November 16, 2016
Across the United States, the high cost of hepatitis C (HCV) drugs means that patients often struggle to access life-saving treatment. State-level Medicaid programs are legally obligated to provide these drugs, but many programs find ways to deny treatment. The three more common tactics employed are liver damage (fibrosis) restrictions, prescriber restrictions and sobriety restrictions.
While restrictions vary state by state, restrictions eased somewhat across the country from 2014 to 2016, according to preliminary data presented at the Liver Meeting 2016, by Robert Greenwald, director, Center for Health Law and Policy Innovation at Harvard Law School, and Ryan Clary, executive director of the National Viral Hepatitis Roundtable. Greenwald presented the 2016 data as an update to his 2014 survey of state Medicaid policies.
Credit: zimmytws for iStock via Thinkstock.
Sony Salzman is a freelance journalist reporting on health care and medicine, who has won awards in both narrative writing and radio journalism. Follow Salzman on Twitter: @sonysalz.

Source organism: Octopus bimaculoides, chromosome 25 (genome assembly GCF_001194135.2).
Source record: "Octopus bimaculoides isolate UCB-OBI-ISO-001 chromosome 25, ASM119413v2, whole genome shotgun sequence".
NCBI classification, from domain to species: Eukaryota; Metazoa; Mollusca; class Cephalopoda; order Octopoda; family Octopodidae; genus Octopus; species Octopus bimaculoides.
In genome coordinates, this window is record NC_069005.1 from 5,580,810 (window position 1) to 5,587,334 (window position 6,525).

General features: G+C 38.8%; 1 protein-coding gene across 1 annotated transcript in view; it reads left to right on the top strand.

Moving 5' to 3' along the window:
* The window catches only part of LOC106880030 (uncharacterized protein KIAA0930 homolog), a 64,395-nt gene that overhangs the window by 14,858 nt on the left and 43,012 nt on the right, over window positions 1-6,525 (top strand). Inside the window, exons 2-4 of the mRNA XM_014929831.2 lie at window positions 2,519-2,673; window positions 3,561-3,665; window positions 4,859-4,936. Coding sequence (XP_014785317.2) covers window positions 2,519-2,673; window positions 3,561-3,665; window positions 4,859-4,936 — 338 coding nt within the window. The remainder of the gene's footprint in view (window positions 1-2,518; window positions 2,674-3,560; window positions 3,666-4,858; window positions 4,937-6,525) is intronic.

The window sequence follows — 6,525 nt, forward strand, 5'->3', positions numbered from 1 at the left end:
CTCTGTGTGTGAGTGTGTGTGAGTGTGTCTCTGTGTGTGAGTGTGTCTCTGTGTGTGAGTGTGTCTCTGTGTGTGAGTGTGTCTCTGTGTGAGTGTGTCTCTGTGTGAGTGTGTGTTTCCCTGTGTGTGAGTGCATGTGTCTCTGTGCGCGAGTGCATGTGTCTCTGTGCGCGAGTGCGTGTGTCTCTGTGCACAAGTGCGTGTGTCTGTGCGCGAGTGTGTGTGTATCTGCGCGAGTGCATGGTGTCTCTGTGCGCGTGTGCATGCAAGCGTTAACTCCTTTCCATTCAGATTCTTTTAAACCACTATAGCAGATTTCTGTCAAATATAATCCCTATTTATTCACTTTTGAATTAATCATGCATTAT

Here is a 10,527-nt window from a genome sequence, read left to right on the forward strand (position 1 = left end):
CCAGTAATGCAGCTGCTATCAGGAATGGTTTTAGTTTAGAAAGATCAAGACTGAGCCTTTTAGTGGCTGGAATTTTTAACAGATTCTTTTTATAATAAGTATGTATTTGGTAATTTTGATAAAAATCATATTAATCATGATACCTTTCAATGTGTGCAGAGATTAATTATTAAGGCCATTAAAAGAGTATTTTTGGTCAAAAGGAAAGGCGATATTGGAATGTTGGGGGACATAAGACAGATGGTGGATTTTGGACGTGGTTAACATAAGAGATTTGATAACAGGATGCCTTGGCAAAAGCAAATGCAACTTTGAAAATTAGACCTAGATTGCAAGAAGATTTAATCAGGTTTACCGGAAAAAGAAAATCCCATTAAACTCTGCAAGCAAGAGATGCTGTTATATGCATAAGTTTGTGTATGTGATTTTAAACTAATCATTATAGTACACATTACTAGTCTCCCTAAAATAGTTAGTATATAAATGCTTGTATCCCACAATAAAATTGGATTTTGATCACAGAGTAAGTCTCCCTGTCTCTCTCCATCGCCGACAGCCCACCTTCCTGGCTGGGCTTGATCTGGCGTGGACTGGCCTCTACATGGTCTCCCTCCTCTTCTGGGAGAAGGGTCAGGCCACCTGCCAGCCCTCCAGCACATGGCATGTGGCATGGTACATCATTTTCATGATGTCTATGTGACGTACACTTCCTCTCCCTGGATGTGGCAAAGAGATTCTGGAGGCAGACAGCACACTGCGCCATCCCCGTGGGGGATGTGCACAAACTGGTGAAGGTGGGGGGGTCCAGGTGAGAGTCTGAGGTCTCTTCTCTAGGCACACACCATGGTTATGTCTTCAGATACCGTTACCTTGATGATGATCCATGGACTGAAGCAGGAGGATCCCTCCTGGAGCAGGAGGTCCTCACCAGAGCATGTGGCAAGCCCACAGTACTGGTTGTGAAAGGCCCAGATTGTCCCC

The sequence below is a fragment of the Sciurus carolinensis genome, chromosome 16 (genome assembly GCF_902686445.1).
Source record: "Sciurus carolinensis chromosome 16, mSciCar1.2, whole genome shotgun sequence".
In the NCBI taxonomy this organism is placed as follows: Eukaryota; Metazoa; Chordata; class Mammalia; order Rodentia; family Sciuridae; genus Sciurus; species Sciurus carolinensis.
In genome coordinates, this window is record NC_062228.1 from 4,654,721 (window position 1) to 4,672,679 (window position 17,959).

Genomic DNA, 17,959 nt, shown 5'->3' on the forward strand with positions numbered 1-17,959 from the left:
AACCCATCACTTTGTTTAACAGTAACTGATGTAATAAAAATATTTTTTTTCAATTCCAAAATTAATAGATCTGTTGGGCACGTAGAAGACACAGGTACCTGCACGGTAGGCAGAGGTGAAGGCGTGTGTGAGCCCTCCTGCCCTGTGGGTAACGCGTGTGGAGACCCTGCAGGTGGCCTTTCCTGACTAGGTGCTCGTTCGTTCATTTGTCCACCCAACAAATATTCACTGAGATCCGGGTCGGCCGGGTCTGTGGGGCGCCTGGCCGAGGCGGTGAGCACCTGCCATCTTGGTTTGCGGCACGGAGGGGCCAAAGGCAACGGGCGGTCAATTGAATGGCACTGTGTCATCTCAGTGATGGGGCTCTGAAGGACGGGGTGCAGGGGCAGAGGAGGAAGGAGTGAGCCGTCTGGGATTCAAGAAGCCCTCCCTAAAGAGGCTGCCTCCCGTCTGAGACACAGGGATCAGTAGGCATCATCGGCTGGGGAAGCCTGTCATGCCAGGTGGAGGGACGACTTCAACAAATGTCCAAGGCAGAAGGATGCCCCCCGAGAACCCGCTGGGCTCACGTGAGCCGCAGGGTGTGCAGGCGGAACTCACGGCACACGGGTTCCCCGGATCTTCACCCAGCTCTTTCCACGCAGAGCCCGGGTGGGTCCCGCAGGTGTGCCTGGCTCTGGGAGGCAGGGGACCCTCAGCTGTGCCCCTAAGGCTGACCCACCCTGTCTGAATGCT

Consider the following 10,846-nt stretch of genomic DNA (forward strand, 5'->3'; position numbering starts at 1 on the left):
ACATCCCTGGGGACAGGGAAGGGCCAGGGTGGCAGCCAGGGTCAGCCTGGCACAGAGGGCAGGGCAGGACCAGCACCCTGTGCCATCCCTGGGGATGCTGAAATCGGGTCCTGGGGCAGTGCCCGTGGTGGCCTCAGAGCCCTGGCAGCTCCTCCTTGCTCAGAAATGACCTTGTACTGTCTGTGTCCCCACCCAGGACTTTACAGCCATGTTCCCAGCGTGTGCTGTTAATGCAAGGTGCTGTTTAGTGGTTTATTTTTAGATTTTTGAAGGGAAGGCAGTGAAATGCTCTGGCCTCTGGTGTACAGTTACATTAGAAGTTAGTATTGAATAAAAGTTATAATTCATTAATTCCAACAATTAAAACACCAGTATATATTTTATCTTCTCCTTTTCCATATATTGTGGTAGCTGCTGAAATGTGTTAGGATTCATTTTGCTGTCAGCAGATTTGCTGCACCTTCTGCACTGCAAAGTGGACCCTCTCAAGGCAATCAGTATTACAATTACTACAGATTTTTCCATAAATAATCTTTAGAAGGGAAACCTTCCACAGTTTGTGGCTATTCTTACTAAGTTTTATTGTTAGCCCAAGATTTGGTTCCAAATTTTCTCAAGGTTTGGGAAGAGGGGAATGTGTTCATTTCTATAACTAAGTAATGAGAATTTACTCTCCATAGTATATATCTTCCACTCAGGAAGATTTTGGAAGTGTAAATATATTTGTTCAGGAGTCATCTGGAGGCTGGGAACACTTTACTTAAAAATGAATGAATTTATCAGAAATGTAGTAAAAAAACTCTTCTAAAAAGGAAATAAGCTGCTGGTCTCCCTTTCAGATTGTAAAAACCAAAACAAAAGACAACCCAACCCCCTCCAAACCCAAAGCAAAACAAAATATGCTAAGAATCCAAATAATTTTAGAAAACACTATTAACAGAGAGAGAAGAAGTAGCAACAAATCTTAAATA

No comments have been made.
The content on this page is free of advertiser influence and was produced by our editorial team. See our content and advertising policies.
|HIV Vaccine Induces Sustained HIV Remission in Proof-of-Concept Study|
|Incidence of All Cancers but Lung Cancer Drops After HIV Group Stops Smoking|
|New HIV Capsid Inhibitor Strongly Stops HIV Replication at Two Steps|
|PrEP Failure Case Underscores Importance of Regular HIV Testing|
|What's Your Message to the Trump Administration About the Fight Against HIV?|
|Classic Risk Factors Drive Heart Attack Rates More Than HIV Variables|